My knees feel so much better now and I was anxious to get moving again so I mailed my float box to Damascus then took the shuttle van back to the dam and began hiking north again. It was a steady incline but not as bad as it was coming out of Wesser. Saw a deer alongside the trail that didn't seem to mind me being there. I stopped at Mollies Ridge Shelter to cook a hot meal then hiked another hour to Russel Field Shelter. Along the way I crossed a National Park ranger who was dressed in full military camo and holding a wicked looking gun, but fortunately he wasn't out to get me and was there hunting wild boars since their population was increasing and they competed for the same foliage as the black bears in the park... or so he said.

Anyhow, there were ten of us sardined up in the shelter tonight including an outdoor recreation class from Canada and it was nice talking to them. My sleeping bag would sure feel good tonight! "


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The trail goes directly across the road on the Fontana Lake Dam and that's the Great Smoky Mountains gleaming to welcome me just on the other side.

Looking down to the dam at the power plant and the exiting stream.


The Great Smoky Mountains National Park


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As I mentioned the entrance to the Great Smokies was just across the dam and believe me, the trail took a long incline from this point forward!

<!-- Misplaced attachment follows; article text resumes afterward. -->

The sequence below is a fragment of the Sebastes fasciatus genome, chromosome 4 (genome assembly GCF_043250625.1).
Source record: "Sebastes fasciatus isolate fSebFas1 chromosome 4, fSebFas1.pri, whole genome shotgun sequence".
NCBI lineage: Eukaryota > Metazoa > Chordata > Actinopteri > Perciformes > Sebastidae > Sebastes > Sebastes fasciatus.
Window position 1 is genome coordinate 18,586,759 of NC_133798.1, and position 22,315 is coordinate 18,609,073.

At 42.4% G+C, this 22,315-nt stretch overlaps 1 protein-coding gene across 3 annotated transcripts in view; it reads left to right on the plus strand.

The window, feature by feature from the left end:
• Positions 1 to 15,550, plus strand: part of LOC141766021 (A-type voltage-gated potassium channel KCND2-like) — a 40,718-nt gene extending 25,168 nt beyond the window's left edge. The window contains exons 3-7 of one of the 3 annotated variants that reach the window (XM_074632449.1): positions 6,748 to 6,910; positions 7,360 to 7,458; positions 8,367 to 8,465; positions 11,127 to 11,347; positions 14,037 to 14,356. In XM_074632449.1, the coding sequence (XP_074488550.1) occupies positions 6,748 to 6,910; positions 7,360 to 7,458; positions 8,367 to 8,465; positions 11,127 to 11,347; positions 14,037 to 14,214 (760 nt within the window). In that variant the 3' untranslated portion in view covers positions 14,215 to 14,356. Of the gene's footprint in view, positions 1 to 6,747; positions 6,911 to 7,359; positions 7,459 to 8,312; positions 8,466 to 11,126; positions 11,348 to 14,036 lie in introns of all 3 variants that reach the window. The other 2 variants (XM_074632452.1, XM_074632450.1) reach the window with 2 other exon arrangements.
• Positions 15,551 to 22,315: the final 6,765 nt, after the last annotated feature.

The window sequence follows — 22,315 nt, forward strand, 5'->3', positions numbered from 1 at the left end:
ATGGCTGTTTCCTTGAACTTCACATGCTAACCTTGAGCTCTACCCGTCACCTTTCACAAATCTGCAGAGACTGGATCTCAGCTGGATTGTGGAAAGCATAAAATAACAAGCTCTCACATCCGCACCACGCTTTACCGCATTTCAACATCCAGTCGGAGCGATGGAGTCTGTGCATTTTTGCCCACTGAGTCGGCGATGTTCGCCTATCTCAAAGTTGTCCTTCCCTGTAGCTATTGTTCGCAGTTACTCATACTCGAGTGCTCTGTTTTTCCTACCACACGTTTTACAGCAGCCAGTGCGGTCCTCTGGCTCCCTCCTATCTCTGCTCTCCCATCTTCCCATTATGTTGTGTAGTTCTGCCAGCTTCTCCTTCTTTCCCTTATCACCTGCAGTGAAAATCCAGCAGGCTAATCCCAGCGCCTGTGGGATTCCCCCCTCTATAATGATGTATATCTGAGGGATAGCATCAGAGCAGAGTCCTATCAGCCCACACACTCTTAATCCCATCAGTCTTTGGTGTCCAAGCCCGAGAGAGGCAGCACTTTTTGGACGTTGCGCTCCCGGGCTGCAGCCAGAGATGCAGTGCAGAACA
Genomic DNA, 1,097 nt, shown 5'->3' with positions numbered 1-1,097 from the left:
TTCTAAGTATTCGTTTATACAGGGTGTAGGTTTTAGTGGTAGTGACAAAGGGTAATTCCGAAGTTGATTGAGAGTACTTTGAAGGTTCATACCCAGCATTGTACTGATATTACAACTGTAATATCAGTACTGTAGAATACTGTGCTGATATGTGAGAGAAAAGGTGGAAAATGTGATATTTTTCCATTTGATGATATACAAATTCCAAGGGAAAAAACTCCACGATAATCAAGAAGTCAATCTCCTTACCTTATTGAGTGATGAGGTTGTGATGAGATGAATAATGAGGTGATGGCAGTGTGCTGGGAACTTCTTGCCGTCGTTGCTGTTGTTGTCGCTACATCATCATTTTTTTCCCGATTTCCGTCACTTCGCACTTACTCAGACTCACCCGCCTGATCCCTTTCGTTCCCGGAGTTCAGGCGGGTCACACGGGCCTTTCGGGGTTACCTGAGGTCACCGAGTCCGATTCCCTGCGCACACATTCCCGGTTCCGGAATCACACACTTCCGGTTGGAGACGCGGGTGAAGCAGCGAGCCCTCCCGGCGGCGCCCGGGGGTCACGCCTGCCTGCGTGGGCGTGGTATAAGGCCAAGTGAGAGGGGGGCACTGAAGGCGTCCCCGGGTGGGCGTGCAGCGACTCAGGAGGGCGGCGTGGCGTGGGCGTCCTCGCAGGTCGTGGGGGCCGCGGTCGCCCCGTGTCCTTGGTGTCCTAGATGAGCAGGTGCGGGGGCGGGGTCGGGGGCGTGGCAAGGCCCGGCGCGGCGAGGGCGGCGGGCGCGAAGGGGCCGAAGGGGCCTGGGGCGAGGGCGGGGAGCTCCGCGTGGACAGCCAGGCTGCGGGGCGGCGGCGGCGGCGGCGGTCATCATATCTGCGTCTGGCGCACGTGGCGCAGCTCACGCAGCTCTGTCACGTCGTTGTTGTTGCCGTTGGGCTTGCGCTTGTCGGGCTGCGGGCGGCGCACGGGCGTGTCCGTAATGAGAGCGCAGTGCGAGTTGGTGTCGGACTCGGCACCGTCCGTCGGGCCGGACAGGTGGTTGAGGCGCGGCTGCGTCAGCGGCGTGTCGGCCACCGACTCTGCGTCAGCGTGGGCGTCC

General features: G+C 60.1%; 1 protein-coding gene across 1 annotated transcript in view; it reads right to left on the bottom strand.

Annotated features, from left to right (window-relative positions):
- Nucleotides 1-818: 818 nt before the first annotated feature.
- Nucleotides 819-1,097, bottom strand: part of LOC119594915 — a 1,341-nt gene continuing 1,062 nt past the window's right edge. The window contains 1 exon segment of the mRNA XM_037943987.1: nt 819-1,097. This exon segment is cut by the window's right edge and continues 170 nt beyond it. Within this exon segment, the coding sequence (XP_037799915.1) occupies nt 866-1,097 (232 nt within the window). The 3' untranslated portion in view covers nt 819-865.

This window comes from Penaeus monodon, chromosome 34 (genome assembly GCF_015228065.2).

Looking back to the dam and lake after gaining a bit of elevation in the Great Smokies.

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Wildlife was quite friendly as demonstrated by this deer right on the trail with no intention of moving or even noticing me.


From my journal (April 25th) Day-9..."A very powerful thunderstorm moved through the mountains last night producing non-stop thunder, lightning, and rain. This had been my first night in a shelter and I'd rather have been on the ground but the park service wants us caged up at night so I didn't tamper with policy. This would have been a great test night for my tarptent but I'm sure there will be many more opportunities before I reach Maine. This morning was very cold and still with a steady rain but I set off hiking anyhow. They clouds were lying low so there were no views as I hiked along the ridge in the cold rain.

About mid-day the clouds lifted and the sun took over but the day still remained so very cold and my Frogg Togg parka was worth more than a pound of gold! I arrived at Double Springs Shelter about 5:00p.m. and still had enough spirit to keep moving but decided to give my knees some more rest while my body was making it's final adjustment to the trail. There are seven of us in the shelter tonight and we were certainly a good group sharing almost too much laughter, jokes, and conversation which was just the medicine that all of our cold, tired bodies needed at the end of one day and the beginning of another. "


Somewhere along this section of trail is where I dug my first batch of ramps which I chopped up and spiced up my evening dinner. I just recently read in the ATC magazine that the collection of ramps has recently been banned inside park boundaries due to a decline in the plant. They seemed prettly plentiful to me.

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Here's what a cluster of ramps looks like before digging, but be sure that you can positively identify the plant because there are other very similar tubers which are poisonous.

This was a short day and I stayed at Double Spring Shelter with a great bunch of folks where there was a lot of fun and laughter.